Social programs in the United States, Medicaid, Deinstitutionalisation

Enjoli Mitchell
Metropolitan Community College
HMSV 2120
Social Services Policy
Dr. Bob Dresser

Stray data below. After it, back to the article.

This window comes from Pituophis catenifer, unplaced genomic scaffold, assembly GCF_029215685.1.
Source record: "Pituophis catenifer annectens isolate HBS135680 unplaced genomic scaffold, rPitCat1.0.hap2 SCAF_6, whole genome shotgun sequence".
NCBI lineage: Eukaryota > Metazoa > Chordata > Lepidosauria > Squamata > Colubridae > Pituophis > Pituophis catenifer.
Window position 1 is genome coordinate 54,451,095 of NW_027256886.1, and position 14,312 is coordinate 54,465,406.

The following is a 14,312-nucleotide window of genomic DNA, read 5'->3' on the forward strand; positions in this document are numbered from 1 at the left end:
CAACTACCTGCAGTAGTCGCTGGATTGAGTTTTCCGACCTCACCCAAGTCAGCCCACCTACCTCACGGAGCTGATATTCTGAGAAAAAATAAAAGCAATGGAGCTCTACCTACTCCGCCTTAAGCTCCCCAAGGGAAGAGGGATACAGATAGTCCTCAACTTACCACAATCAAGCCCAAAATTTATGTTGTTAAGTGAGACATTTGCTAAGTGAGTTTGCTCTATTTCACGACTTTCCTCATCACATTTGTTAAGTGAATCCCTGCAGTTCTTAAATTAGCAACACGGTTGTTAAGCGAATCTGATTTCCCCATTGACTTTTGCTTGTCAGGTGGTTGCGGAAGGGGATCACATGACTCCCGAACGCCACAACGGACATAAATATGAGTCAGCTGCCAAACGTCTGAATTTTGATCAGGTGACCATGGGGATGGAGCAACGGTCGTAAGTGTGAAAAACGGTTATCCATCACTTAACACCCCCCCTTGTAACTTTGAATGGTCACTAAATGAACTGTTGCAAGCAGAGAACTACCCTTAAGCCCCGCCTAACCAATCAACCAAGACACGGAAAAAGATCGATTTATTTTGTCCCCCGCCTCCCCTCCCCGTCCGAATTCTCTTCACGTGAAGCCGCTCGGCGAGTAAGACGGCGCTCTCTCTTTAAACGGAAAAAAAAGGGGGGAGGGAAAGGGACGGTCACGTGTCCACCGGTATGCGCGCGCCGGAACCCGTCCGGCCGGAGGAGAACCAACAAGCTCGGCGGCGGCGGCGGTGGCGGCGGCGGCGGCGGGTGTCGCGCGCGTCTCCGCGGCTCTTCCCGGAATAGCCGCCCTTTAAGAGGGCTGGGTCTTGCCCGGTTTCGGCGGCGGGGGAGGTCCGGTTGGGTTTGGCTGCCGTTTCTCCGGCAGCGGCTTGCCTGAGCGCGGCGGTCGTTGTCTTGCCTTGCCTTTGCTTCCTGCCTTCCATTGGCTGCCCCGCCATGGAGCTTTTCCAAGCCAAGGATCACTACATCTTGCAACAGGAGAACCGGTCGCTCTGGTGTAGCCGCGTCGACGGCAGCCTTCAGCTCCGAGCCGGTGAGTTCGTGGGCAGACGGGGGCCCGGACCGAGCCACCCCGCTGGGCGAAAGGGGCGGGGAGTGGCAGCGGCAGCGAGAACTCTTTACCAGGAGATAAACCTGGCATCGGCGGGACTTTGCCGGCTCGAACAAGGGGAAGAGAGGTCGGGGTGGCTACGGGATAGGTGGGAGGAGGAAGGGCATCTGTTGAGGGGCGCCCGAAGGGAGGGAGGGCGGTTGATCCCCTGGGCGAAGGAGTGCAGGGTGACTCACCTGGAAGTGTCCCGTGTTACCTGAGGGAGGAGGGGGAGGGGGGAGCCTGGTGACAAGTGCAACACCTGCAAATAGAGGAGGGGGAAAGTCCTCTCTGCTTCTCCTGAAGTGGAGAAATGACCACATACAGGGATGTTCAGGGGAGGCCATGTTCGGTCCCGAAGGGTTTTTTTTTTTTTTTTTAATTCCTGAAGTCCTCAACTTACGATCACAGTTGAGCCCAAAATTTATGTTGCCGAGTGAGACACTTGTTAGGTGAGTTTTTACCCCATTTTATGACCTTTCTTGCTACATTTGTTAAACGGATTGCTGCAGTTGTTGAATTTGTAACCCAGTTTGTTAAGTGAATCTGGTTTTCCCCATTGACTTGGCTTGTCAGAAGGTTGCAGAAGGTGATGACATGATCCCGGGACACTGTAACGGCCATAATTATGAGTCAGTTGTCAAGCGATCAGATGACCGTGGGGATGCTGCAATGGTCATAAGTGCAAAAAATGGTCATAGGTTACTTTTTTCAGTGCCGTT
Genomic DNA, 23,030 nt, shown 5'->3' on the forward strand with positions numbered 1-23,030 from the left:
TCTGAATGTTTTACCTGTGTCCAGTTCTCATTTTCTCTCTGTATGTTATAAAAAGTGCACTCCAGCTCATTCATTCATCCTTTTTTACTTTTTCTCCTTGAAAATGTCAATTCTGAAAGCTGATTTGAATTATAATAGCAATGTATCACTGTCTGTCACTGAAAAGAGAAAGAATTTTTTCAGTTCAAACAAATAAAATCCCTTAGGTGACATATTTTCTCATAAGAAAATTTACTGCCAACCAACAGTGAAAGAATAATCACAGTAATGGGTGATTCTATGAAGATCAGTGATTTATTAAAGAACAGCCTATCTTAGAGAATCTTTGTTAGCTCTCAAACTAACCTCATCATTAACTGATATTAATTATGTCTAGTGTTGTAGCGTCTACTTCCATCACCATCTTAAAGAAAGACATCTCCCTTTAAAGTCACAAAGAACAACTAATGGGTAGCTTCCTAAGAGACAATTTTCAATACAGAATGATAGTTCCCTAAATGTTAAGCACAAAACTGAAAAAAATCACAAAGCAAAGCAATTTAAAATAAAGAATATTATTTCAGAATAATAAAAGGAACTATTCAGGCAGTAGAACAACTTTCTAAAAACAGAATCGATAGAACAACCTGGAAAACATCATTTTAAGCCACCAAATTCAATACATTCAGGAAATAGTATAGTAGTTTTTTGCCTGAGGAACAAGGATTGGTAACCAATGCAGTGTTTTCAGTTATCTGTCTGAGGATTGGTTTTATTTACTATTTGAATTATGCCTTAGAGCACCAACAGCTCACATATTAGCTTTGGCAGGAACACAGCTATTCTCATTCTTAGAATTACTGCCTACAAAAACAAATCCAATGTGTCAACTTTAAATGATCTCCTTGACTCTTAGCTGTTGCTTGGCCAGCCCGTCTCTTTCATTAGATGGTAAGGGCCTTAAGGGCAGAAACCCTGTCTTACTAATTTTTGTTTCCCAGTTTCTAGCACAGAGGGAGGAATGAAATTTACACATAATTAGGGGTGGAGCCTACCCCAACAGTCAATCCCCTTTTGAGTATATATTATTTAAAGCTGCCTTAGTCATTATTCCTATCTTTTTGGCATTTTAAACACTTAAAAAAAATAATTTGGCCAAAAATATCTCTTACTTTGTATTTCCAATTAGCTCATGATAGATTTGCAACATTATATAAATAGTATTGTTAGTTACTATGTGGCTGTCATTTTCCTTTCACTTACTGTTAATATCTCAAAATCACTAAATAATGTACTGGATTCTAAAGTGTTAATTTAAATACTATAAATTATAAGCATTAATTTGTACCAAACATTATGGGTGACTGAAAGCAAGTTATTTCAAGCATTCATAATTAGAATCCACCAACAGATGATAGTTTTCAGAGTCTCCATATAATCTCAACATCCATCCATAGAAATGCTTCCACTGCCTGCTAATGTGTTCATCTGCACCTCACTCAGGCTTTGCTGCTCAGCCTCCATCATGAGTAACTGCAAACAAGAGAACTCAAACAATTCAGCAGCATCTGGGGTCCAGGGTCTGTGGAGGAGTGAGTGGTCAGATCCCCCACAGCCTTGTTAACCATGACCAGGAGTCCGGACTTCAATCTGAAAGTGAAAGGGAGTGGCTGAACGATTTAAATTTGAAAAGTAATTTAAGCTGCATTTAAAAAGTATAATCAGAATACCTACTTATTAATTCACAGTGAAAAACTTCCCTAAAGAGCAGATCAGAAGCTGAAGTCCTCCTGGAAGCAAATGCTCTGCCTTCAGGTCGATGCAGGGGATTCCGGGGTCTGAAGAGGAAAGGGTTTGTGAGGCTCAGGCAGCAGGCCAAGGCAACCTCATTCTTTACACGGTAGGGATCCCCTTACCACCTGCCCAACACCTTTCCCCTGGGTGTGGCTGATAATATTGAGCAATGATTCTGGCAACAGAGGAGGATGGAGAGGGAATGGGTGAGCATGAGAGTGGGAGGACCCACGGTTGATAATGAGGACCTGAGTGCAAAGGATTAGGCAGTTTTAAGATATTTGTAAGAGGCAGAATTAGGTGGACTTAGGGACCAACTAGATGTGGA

There is an agreement that about 2.8% of the US adult population suffers from severe mental illness. The most severely disabled have been forgotten not only by society, but by most mental health advocates, policy experts and care providers. Deinstitutionalization is the name given to the policy of moving severely mentally ill patients out of large state institutions and then closing the institutions as a whole or partially. Deinstitutionalization is a multifunctional process to be viewed in a parallel way with the existing unmet socioeconomical needs of the persons to be discharged in the community and the development of a system of care alternatives (Mechanic 1990, Madianos 2002). The goal of deinstitutionalization is that people who suffer day to day with mental illness could lead a more normal life than living day to day in an institution. The movement was designed to avoid inadequate hospitals, promote socialization, and to reduce the cost of treatment. Many problems developed from this policy. The discharged individuals from public psychiatric hospitals were not ensured the medication and rehabilitation services necessary for them to live independently within the community. Many of the mentally ill patients were left homeless in the streets. Some of the discharged patients displayed unpredictable and violent behaviors and lacked direction within the community. A multitude of mentally ill patients ended up incarcerated or sent to emergency rooms. This placed a huge burden on the jail systems. Communities were not the only ones to suffer. Those who suffered with mental illness were the ones who were ultimately affected. The stereotypes attached to mental illness were enough for some to not get the appropriate help that they needed. Often times, the communities would not get involved, discarding those who suffer with mental...
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